State reimbursement policies vary widely. K12 Inc. claims that ―On average, public virtual schools receive approximately 30% less funding than traditional schools.35 It is not clear if this is a weighted average, nor is it clear whether the traditional schools referenced are traditional (brick-and-mortar) charters or other public schools. However, the various state laws do tend to fund virtual schools at (or close to) the normal charter school amount for that state.36

Equity and Virtual Schooling
Most changes in the way schools operate can be thought of as tools. Used well, such tools can be beneficial; used poorly, they can be harmful. In short, the specifics matter. Online schooling, as a tool at the disposal of education policymakers, can likely be used to enhance the opportunities of less-advantaged students. It can also represent opportunities denied to such students, or it could provide opportunities but in a way that is inferior or inadequate. Each of these possibilities is considered briefly below.

In its initial incarnation as distance education, online schooling emerged as a way to provide learning opportunities to rural, inaccessible students.37 Similarly, supplemental online courses today can provide advanced and diverse courses to students whose local schools are small, with limited offerings. These are clear instances of online education being used as a tool to expand and enhance education equity.

However, in a situation where online education provides new and superior opportunities, yet the policy does not ensure equal access to all students, the development of this sector can represent opportunities denied to less advantaged students. In this past, this concern has been spoken of in terms of the so-called digital divide.38 But in many ways it is just a high-tech version of the stratified access issues that have long played out in American schooling. Advantages worth having will generally be taken disproportionately by influential parents, unless the policy is deliberately designed to ensure equitable access.39

But the most salient virtual-education equity issue now facing policymakers is not the denial of higher-quality opportunitiesit is the imposition of lower-quality ones. Particularly in a time of shrinking budgets and a focus on so-called turnarounds of urban schools,40 the temptation will be great for states and districts to substitute lower-cost, full- time virtual schools. We can foresee a scenario where narrow test-score measures are used to claim that these virtual schools are just as good (or even better) than the brick-and- mortar schools that formerly served the communitieseven while middle-class and wealthier parents would never accept this substitution in their own neighborhoods.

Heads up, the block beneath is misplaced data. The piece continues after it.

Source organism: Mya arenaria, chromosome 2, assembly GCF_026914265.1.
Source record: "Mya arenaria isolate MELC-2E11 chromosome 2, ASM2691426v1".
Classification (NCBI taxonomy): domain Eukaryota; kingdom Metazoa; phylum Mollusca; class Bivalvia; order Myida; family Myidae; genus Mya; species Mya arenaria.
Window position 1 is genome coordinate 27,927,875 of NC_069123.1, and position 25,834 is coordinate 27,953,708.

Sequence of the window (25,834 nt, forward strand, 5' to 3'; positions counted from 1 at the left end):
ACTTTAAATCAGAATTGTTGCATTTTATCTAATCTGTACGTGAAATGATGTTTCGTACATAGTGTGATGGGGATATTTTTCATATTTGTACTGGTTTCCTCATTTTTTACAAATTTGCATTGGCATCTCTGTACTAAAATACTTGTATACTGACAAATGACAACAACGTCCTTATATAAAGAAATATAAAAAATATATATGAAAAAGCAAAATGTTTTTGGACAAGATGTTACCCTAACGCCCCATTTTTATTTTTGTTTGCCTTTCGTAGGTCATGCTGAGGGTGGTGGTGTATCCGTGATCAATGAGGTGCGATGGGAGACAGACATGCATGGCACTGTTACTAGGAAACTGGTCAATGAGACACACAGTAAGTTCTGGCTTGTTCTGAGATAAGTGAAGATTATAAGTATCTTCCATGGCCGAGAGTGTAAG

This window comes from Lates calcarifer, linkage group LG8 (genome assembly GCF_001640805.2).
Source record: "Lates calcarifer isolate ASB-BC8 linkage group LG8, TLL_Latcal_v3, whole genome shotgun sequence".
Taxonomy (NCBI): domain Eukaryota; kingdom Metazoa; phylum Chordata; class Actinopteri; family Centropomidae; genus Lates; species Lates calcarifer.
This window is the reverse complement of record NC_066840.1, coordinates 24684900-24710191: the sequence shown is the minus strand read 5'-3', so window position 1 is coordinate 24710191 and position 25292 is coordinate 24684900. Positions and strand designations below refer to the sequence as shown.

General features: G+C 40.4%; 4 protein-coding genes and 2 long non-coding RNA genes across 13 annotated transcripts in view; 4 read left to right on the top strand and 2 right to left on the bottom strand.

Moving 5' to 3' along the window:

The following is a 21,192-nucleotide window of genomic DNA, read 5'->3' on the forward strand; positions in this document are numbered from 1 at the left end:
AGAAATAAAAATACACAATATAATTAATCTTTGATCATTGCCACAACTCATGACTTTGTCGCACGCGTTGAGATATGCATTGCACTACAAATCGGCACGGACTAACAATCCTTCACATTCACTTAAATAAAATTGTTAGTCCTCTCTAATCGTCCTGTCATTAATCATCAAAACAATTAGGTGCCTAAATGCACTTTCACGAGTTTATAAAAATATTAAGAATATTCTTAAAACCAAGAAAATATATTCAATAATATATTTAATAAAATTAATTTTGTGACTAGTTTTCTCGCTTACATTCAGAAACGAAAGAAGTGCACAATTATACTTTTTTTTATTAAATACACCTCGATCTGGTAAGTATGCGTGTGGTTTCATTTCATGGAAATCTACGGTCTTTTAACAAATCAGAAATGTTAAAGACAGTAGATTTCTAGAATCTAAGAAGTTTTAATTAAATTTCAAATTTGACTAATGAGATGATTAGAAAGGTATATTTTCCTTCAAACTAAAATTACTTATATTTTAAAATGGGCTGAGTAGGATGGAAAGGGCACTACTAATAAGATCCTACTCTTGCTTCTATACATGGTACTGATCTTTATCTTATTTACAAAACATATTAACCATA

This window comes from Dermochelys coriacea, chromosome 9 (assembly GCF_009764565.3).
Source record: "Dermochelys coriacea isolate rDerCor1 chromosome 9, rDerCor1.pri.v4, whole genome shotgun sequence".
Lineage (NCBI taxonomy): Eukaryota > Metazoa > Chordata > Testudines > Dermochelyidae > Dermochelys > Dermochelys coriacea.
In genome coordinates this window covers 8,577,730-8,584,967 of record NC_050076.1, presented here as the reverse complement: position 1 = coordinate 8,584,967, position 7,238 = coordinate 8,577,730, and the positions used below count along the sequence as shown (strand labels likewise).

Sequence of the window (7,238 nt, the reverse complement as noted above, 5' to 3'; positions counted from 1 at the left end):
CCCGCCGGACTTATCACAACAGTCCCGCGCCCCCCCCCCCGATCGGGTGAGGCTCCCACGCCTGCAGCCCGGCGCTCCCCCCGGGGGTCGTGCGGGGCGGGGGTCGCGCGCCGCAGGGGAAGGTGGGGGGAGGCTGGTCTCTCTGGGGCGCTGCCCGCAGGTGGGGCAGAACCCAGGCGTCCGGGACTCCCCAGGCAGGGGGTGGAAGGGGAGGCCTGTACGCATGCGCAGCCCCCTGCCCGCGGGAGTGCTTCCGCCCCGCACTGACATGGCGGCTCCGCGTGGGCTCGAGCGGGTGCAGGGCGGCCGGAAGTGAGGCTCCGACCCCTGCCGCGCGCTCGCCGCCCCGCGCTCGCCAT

Should policymakers be concerned about the possibility of virtual schooling being a cheap form of education for the have-nots? Should they be concerned about it being denied to those same disadvantaged students? Should they be looking for ways to enhance the quality, accountability, and usefulness of this new tool? We believe that, because online education is merely a tool and can take on a variety of forms and quality, all of these are important concerns.

This suggests an evolving dynamic between government officials on the one hand and, on the other, a coalition of virtual school companies, home schoolers, and charter school advocates. At the beginning of K-12 virtual schooling movement, few rules were in place, reflecting very little knowledge about the nature or cost of virtual schooling. Legislators and other policymakers are now taking a closer look at what is actually taking place in these arrangements and adjusting funding and rules accordingly. But the knowledge base is still incomplete and developing.

Quality of Virtual Schooling
Quality issues concerning virtual K-12 schooling reach far beyond what paper-and-pencil achievement tests might show. In addition to obvious features such as course quality and curriculum (evaluations of which are almost entirely lacking), there are concerns specific to virtual schools regarding elements such as teacher certification, authenticity of student work, and accreditation. These three issues are discussed briefly below.

Teacher certification